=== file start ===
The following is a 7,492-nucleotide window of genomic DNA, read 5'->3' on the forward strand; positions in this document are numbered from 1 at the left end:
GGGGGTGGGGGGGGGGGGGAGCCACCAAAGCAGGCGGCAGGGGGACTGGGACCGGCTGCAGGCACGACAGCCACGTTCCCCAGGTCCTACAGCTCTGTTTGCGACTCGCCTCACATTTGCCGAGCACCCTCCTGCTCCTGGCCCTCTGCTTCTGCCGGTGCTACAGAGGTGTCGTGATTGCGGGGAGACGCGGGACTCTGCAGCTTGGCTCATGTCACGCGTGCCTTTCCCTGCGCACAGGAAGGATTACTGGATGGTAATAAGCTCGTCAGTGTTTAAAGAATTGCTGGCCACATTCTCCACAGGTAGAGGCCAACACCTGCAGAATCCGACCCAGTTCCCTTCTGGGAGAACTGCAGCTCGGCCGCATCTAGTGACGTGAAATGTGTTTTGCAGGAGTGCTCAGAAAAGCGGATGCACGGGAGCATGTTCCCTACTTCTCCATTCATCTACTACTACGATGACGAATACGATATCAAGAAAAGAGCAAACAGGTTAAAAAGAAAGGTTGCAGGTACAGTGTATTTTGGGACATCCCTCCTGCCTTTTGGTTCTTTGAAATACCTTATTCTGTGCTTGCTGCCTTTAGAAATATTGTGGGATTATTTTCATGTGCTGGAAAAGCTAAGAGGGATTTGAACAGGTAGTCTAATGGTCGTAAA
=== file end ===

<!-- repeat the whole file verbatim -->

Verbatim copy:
The following is a 7,492-nucleotide window of genomic DNA, read 5'->3' on the forward strand; positions in this document are numbered from 1 at the left end:
GGGGGTGGGGGGGGGGGGGAGCCACCAAAGCAGGCGGCAGGGGGACTGGGACCGGCTGCAGGCACGACAGCCACGTTCCCCAGGTCCTACAGCTCTGTTTGCGACTCGCCTCACATTTGCCGAGCACCCTCCTGCTCCTGGCCCTCTGCTTCTGCCGGTGCTACAGAGGTGTCGTGATTGCGGGGAGACGCGGGACTCTGCAGCTTGGCTCATGTCACGCGTGCCTTTCCCTGCGCACAGGAAGGATTACTGGATGGTAATAAGCTCGTCAGTGTTTAAAGAATTGCTGGCCACATTCTCCACAGGTAGAGGCCAACACCTGCAGAATCCGACCCAGTTCCCTTCTGGGAGAACTGCAGCTCGGCCGCATCTAGTGACGTGAAATGTGTTTTGCAGGAGTGCTCAGAAAAGCGGATGCACGGGAGCATGTTCCCTACTTCTCCATTCATCTACTACTACGATGACGAATACGATATCAAGAAAAGAGCAAACAGGTTAAAAAGAAAGGTTGCAGGTACAGTGTATTTTGGGACATCCCTCCTGCCTTTTGGTTCTTTGAAATACCTTATTCTGTGCTTGCTGCCTTTAGAAATATTGTGGGATTATTTTCATGTGCTGGAAAAGCTAAGAGGGATTTGAACAGGTAGTCTAATGGTCGTAAA